New leaders must seize the moment
Anywhere else but the mainland, a fall of one tenth of 1 per cent in the proportion of the population that is of working age - from 74.5 per cent to 74.4 per cent - might cause little concern. But it should to China's leaders. It marks the beginning of the end of what economists call the country's population dividend - an abundant supply of cheap labour to drive economic growth. Coming on top of news that city dwellers now outnumber rural ones, defining an industrial economy, that poses serious policy challenges if the country is to sustain its economic rise. These call for nothing less than meaningful political and economic reforms.
Ironically, these two landmark official statistics came in the same week - 20 years ago - that Deng Xiaoping arrived in Guangzhou to begin his now famous southern tour in which he rallied officials to revive stalled economic reforms, putting China on track to become the world's second biggest economy today. The coincidence is not without relevance, now that China has reached another critical turning point in its development.
History credits Deng with China's opening up and economic reforms in the late 1970s. What sets his 1982 southern tour apart is that it ensured that this course was irreversible, after the rise of conservative elements within the Communist Party following the crackdown on the Tiananmen student protesters threatened to derail reform.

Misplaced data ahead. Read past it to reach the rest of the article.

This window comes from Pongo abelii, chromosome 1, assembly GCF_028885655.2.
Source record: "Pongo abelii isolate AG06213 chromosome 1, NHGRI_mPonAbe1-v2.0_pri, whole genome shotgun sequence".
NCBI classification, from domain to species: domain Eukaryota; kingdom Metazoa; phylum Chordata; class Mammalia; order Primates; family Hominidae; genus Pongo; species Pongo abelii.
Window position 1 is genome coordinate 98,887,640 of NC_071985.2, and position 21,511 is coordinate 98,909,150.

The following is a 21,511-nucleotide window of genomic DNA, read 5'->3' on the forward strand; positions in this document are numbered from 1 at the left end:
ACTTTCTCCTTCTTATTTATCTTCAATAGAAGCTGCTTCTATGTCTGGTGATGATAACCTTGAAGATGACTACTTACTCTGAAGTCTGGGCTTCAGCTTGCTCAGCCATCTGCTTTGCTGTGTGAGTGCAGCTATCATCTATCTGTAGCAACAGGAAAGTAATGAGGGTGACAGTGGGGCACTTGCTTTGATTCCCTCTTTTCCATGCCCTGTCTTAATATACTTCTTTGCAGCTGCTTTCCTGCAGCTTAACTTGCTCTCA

There are parallels in today's situation. Debate has broken out again about China's modernisation, with leftists reportedly blaming current problems on the number and pace of reforms. Contrary to their usual practice with significant national anniversaries, the authorities did not hold any activities to commemorate the southern tour and its immense significance to the course of the nation's modern history. This may be explained by the sensitive timing, amid power struggles ahead of a party congress that will endorse a generational leadership change, and days after the seventh anniversary of the death of purged former reformist party leader Zhao Ziyang .
But it also serves as a reminder of obstacles to further reforms, including special interest groups connected to various officials, businessmen with a vested interest in maintaining the status quo, state-owned enterprises with monopoly market power, and party officials with influence over the economy and the power of patronage.
With the current leadership on the way out, China is at a critical juncture in its development. There is a need to restructure the economy because the export-based model is no longer a viable way forward. Sadly, the country does not have a strong leader like Deng to push ahead with reforms. It can only be hoped that the new leadership will be inspired by Deng's example to seize the moment.